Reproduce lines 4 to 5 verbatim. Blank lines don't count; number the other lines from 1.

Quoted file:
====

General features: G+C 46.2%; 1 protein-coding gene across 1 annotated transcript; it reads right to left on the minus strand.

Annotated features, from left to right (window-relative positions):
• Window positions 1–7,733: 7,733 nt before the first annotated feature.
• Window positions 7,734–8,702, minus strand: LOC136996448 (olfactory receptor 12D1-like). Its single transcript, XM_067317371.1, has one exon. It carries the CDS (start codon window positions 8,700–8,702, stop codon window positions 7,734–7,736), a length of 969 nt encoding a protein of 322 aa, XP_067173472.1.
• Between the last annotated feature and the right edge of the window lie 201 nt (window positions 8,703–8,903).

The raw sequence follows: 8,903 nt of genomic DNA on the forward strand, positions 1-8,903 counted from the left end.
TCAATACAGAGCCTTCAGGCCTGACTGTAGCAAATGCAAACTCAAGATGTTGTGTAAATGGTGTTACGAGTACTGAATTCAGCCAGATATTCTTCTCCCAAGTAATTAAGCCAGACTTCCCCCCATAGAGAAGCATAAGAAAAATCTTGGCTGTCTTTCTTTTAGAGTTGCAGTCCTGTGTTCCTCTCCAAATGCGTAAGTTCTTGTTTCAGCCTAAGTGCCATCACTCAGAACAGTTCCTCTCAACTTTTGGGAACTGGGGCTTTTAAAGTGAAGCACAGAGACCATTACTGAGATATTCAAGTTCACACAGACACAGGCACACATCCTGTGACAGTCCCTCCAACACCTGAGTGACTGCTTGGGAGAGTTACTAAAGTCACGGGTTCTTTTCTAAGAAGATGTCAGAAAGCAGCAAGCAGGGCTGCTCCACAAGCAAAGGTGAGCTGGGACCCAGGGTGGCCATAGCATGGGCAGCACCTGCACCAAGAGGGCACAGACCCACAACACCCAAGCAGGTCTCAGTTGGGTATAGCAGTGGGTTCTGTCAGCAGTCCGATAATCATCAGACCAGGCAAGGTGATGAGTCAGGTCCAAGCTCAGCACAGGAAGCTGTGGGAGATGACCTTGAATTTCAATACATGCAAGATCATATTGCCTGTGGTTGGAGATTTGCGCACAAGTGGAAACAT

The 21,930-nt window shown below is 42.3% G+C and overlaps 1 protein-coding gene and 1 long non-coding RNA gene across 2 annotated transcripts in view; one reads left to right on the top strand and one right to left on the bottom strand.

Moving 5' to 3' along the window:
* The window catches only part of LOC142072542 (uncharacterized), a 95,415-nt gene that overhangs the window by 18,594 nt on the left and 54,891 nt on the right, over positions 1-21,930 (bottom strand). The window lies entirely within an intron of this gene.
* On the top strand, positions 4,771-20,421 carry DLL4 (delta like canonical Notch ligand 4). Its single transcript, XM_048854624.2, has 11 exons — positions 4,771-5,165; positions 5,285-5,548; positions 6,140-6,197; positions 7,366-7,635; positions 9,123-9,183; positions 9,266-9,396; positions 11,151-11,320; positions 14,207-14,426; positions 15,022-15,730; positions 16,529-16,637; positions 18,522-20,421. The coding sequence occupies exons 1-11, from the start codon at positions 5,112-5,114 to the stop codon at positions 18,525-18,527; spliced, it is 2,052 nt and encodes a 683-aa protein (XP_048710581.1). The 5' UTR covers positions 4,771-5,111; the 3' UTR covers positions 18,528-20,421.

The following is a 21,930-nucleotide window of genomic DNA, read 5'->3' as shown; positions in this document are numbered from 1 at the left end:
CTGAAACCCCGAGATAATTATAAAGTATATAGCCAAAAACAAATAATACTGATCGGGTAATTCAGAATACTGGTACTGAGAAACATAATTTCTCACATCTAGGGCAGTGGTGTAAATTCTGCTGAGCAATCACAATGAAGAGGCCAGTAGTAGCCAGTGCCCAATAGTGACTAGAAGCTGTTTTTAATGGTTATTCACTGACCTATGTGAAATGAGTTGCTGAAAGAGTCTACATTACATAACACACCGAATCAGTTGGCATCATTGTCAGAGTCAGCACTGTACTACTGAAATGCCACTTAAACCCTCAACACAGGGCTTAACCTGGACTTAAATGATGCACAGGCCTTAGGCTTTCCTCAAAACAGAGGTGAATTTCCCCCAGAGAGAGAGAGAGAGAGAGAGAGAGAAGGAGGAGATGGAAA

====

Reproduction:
• Window positions 7,734–8,702, minus strand: LOC136996448 (olfactory receptor 12D1-like). Its single transcript, XM_067317371.1, has one exon. It carries the CDS (start codon window positions 8,700–8,702, stop codon window positions 7,734–7,736), a length of 969 nt encoding a protein of 322 aa, XP_067173472.1.
• Between the last annotated feature and the right edge of the window lie 201 nt (window positions 8,703–8,903).